So if you are a pet owner who only takes their dogs outside when it’s pre-poo time, think twice about why your dog is taking too much time!
They will sniff around more, take time in deciding a perfect spot, walk extra slow, and do all other things to delay the procedure!
In such a case, poop time for dogs is the only time they get fresh air and a beautiful view of the other world so they will stall on purpose.
You can make sure your dog gets enough time to walk under the sun and have ample fresh air, and an excellent outdoor playtime will act as a cherry on the top!
Ways to Help your Dog Poop Quickly:
- The ice cube method: take ice cubes and a pair of disposable gloves; put on the gloves and delicately lift your pet’s tail, utilizing your fingers to clear his butt-centric pathway. Embed the ice gradually into your canine’s sphincter and save it for around 30 seconds. Your dog will endeavor to push the awkward body from him, prompting compression. Later, he pushes out the ice shape; he additionally will undoubtedly push out some poop.
- Training with a potty cue: using and teaching words like “hurry up” and “go poop.” will motivate your dog to go a bit faster. He will take his time, but using these words will give them a message that they need to hurry up.
- Outdoor playtime: take your dog out more frequently, not just poo-pee walks but random walks; outdoor playtime is also necessary for your dog; this will fulfill his desire of being outside, which will eventually reduce the extra time your dog was taking before exploring the nature and outer world.
FAQs About Why Your Dog Takes So Long To Poop
- How to Make Your Dog Poop Faster?
To help your dog poop faster, you can try three methods we have mentioned in our article, outdoor playtime, training with a potty cue, and the ice cube method.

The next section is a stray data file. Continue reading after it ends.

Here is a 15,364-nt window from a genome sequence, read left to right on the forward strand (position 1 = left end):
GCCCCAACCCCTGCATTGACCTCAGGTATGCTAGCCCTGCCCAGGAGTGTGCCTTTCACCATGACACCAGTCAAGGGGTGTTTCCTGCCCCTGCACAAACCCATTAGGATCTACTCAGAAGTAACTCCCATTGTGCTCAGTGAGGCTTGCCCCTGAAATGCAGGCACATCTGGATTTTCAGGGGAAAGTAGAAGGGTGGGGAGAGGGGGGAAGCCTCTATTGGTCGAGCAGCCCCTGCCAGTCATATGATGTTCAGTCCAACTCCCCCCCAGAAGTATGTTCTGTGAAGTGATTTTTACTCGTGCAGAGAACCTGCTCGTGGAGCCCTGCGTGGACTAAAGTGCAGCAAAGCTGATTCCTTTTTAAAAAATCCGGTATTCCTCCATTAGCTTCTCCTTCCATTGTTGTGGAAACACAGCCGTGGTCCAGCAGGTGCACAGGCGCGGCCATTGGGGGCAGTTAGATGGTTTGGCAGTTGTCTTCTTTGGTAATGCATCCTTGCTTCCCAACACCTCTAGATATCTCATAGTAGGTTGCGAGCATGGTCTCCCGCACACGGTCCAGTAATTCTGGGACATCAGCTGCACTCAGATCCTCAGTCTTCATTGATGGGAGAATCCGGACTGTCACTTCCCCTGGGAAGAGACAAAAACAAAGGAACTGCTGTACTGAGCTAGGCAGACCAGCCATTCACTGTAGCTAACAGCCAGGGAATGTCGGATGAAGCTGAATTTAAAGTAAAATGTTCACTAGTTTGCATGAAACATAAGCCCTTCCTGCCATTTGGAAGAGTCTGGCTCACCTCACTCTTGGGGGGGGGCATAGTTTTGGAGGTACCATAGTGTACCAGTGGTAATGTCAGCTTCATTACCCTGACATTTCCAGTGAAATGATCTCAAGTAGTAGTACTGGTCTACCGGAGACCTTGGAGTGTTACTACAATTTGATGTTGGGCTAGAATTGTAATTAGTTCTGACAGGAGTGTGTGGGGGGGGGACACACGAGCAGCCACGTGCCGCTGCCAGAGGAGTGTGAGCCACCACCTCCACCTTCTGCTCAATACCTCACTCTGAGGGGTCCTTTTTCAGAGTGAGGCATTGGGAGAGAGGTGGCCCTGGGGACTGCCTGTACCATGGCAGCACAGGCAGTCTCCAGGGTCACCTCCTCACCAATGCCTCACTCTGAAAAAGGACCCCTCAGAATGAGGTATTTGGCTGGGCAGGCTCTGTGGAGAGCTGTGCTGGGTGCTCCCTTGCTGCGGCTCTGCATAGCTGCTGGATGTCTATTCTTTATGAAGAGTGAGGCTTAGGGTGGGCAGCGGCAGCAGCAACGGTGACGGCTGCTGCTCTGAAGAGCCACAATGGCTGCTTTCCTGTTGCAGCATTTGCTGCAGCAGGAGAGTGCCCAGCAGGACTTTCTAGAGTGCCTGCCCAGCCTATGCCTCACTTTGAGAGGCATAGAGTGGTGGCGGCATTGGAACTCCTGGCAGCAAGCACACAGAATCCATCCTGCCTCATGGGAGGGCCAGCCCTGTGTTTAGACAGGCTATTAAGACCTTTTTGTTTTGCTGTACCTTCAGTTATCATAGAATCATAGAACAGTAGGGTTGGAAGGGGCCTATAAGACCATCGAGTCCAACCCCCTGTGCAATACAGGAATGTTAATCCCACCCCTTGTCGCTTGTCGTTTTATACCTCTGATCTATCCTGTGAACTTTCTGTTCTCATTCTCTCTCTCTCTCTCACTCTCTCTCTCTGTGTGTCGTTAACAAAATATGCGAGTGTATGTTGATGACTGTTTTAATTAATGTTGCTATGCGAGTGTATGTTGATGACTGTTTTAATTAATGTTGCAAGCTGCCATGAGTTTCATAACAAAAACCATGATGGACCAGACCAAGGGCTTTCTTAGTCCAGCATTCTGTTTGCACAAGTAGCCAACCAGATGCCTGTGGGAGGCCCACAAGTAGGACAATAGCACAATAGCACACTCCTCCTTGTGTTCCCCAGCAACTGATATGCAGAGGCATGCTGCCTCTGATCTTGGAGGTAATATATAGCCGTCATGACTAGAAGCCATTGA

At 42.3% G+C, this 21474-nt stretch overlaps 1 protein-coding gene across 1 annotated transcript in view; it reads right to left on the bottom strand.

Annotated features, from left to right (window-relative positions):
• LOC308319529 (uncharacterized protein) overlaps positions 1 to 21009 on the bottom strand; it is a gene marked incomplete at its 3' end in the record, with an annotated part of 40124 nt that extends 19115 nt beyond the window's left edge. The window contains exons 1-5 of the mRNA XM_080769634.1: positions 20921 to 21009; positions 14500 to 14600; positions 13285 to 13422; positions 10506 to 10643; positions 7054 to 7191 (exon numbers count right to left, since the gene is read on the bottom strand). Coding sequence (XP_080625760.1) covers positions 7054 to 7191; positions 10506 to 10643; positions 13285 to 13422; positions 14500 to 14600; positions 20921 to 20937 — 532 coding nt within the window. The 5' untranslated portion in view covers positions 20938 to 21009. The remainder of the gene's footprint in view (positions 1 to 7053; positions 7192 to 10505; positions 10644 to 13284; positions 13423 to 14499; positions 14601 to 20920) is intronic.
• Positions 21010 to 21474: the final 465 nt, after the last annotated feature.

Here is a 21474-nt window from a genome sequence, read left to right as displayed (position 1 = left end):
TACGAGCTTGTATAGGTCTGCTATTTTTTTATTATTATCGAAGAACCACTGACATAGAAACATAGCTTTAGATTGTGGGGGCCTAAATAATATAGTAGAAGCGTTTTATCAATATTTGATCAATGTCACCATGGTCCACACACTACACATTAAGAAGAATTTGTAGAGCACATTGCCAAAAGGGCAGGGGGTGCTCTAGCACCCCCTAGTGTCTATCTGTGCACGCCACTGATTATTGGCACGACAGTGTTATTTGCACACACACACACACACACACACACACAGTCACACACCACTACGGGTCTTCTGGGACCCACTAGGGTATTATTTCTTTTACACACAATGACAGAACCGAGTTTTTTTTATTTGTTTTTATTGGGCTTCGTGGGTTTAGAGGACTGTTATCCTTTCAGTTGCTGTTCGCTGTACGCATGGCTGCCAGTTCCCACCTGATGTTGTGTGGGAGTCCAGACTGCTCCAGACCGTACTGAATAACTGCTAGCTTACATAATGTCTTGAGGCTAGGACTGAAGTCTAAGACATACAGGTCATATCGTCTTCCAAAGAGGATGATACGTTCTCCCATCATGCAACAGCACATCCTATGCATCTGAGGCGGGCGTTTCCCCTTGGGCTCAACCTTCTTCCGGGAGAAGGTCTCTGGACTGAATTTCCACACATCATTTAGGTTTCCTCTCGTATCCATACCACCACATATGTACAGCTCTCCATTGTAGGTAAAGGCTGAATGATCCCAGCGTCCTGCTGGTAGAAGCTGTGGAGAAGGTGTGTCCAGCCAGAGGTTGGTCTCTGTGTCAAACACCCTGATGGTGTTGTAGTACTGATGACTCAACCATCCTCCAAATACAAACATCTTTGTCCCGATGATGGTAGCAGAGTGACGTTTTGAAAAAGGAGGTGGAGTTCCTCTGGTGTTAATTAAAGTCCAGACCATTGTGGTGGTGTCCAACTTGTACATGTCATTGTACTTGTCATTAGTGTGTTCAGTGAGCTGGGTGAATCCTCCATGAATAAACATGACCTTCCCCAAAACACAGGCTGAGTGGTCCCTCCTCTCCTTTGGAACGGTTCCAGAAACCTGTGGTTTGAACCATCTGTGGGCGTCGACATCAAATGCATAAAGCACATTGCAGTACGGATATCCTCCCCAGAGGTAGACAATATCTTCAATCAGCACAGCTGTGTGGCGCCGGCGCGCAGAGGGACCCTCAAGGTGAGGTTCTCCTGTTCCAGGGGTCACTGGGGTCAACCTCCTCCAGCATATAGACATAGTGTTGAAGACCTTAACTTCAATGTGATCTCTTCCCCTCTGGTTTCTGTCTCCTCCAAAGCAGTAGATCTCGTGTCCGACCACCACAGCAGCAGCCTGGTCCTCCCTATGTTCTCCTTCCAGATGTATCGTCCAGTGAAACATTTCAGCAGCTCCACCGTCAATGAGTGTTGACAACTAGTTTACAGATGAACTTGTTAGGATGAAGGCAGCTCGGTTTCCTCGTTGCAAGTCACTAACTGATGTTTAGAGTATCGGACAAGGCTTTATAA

- How often should you walk your dog?
A walk of 15 minutes, 3 to 4 times a day, is the ideal amount of walk your dog needs to be taken on.
- When dogs poop, do they get embarrassed?
The short answer is yes, and some dogs might get embarrassed while pooping in public places. You should start considering the background for your dog, choose a less populated and quiet location, choose a slower time of the day, and empty streets to walk on.
- Should you let your dog Stop and Smell the Flowers?
Dogs’ noses are designed for smelling, so it’s natural for them to stop and smell the desirable or non-so-hot things. So yes, you should let your dog stop and sniff around, and smell the flowers.
Dogs have their thinking and belief system, and we hope that we made it pretty clear in our article, so next time your dog is taking forever to poop, just remember that you have nothing to worry about.
Make sure to take your dog outside not only to poop but also for walks. However, if your dog is straining a lot, having difficulty squatting, or changes in its stool color, shape, or consistency, you should contact your vet.
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Dr. Aram Baker has been with Santa Clarita Animal Hospital since 1995 and his special interests include behaviour medicine and dermatology. He graduated from the Cleveland Humanities Magnet Program in Reseda, CA and attended California State University at Northridge where he received a Bachelor’s degree in biology. He went on to pursue his Doctorate in Veterinary Medicine at the University of California at Davis. He also spent time in the zoological medicine department at U.C. Davis during his Junior and Senior years. He is dedicated to caring for all pets big or small, young or old with compassion, patience, kindness, and love.